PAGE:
A top infectious disease expert on Wednesday called on Americans to make a sacrifice and not gather in-person for Thanksgiving, which falls on Nov. 26 this year.
“To the extent possible, keep the gatherings—the indoor gatherings—as small as you possibly can. We all know how difficult that is, because this is such a beautiful, traditional holiday. But by making that sacrifice, you prevent people from getting infected,” said Dr. Anthony Fauci, the longtime head of the National Institute of Allergy and Infectious Diseases.
People who have COVID-19 but aren’t showing symptoms can still spread the disease, particularly in indoor settings where masks are removed to eat and drink, officials say.
“Try to avoid that as much as possible. A sacrifice now could save lives and illness and make the future much brighter as we get through this,” Fauci said, pointing to how several vaccine candidates are close to approval and are expected to be distributed next month.
People should try to continue to take mitigation measures such as wearing masks, staying at least six feet from non-household members and avoiding crowds, the doctor said, calling it “my final plea before the holiday.”
“What we don’t want to see is yet another surge superposed upon the surge that you just described. Which we’ll realize three, three-and-a-half weeks from now, if we don’t do these public health things,” he said.
Fauci was talking during a virtual appearance on ABC’s “Good Morning America.”
A number of health officials have urged Americans to think hard before getting together with people they don’t live with for the holiday.
Surgeon General Jerome Adams said this week indoor gatherings could turn into so-called superspreader events, while Health Secretary Alex Azar said the safest way to celebrate Thanksgiving is at home with household members and through virtual celebrations.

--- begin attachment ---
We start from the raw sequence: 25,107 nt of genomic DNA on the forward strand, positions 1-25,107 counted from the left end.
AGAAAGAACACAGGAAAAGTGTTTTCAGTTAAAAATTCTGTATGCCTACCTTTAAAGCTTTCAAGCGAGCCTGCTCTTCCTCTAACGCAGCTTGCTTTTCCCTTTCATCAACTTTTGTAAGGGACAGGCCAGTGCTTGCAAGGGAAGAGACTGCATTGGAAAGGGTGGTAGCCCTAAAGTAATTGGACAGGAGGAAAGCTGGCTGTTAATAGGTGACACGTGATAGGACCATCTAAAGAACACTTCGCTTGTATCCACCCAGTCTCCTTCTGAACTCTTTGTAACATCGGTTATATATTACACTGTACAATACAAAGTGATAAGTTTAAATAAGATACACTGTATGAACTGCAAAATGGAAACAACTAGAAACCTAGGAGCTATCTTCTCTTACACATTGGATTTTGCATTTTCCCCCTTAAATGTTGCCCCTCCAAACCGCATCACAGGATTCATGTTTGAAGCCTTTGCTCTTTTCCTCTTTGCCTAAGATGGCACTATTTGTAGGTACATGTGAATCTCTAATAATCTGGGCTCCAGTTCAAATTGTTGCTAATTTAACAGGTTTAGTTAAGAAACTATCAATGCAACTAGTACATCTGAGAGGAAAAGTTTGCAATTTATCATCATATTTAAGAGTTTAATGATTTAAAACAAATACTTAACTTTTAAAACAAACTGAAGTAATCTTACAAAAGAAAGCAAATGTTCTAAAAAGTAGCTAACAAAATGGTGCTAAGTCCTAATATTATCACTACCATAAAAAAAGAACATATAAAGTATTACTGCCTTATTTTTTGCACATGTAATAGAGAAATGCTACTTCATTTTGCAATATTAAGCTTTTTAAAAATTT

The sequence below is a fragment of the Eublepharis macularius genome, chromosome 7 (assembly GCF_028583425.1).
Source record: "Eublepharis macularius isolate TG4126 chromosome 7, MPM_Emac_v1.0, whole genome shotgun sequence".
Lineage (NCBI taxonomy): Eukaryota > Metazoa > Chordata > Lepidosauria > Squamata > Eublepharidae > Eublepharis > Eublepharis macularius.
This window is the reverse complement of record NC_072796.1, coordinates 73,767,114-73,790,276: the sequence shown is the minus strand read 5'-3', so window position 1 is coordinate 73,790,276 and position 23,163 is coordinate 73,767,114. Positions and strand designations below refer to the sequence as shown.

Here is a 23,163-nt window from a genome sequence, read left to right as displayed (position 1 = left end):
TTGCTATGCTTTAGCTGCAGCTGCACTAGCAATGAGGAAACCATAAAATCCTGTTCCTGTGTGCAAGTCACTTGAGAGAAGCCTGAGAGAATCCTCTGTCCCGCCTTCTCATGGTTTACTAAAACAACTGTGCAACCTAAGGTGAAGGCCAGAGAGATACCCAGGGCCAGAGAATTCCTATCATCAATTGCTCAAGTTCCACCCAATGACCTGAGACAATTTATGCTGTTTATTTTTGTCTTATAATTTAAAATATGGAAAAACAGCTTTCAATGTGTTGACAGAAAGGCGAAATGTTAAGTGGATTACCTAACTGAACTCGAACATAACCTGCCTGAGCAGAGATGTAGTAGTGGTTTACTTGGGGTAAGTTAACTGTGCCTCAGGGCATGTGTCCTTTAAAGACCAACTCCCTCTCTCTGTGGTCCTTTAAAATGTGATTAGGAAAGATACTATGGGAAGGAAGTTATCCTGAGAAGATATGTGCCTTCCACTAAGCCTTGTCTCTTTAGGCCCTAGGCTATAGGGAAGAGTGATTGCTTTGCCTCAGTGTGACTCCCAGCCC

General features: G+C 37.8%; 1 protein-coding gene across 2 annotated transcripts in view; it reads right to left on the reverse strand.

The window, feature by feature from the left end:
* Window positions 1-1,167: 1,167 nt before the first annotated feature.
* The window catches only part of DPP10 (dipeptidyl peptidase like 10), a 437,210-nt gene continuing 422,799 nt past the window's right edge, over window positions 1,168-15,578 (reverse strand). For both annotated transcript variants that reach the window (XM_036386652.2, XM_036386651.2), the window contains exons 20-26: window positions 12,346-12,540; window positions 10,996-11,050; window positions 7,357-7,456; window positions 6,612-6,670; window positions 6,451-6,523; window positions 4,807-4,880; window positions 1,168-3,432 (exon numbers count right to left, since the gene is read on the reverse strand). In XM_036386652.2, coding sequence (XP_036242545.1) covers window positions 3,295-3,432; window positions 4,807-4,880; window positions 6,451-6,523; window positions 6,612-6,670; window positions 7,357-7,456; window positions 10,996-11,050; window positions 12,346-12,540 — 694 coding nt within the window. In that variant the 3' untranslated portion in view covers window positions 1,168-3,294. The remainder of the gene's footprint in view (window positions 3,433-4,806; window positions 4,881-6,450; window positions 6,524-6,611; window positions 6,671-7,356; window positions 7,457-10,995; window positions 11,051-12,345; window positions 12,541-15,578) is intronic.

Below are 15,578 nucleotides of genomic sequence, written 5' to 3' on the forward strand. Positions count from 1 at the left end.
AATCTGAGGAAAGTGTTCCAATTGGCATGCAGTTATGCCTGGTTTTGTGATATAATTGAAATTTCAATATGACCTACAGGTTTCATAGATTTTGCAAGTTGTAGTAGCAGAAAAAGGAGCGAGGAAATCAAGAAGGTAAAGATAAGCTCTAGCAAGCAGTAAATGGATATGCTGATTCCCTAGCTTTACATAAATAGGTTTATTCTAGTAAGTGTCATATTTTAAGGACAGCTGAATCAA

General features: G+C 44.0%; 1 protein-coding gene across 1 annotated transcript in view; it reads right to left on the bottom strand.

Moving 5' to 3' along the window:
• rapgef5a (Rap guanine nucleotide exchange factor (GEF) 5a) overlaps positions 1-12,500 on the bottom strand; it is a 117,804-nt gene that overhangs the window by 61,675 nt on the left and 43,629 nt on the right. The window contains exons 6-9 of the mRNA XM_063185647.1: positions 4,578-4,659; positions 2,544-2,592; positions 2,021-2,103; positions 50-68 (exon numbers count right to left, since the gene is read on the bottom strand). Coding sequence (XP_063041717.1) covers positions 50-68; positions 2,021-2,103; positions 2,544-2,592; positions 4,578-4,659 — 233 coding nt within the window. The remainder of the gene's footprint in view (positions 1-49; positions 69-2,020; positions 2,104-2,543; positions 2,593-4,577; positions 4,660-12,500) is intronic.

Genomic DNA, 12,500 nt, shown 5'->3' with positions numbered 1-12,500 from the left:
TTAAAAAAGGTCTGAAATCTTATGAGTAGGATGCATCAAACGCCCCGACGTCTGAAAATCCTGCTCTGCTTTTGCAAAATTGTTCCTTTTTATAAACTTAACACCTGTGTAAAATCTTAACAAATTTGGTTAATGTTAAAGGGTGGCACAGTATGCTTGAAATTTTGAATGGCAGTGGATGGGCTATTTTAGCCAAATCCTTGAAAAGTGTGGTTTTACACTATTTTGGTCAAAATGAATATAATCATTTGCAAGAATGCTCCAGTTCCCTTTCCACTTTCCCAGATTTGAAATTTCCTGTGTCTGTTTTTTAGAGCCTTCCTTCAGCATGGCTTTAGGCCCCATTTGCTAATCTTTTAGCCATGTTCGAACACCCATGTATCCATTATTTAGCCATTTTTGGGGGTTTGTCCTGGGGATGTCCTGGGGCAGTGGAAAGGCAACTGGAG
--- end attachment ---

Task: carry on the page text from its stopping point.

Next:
“Gathering indoors with people who aren’t members of your household is a high-risk activity for spreading the virus,” he said during a recent event.
The Centers for Disease Control and Prevention also came out against travel during the holiday season, saying it could lead to family members getting ill.
COVID-19 is the disease caused by the CCP (Chinese Communist Party) virus. Most patients show no or few symptoms and many recover with rest and symptom treatment at home or no treatment at all. A small percentage, particularly among the elderly and immune-compromised, die.
Even with the warnings, millions of Americans are traveling this year.
The number of people flying topped 1 million on Nov. 22 but was still less than half of those who flew last year on the same date.
Another 1.8 million traveled by air on Monday or Tuesday, according to the Transportation Security Agency.
Officials urged flyers to remember to wear a mask and bring along hand sanitizer.
The American Automobile Association (AAA) forecast in mid-October up to 50 million Americans would travel for Thanksgiving, but given the rising number of COVID-19 cases and harsher measures imposed by governors, the group expects the actual number of travelers to be lower.
Some 95 percent of people who travel for Thanksgiving will do so via car, according to Paula Twidale, senior vice president of AAA Travel.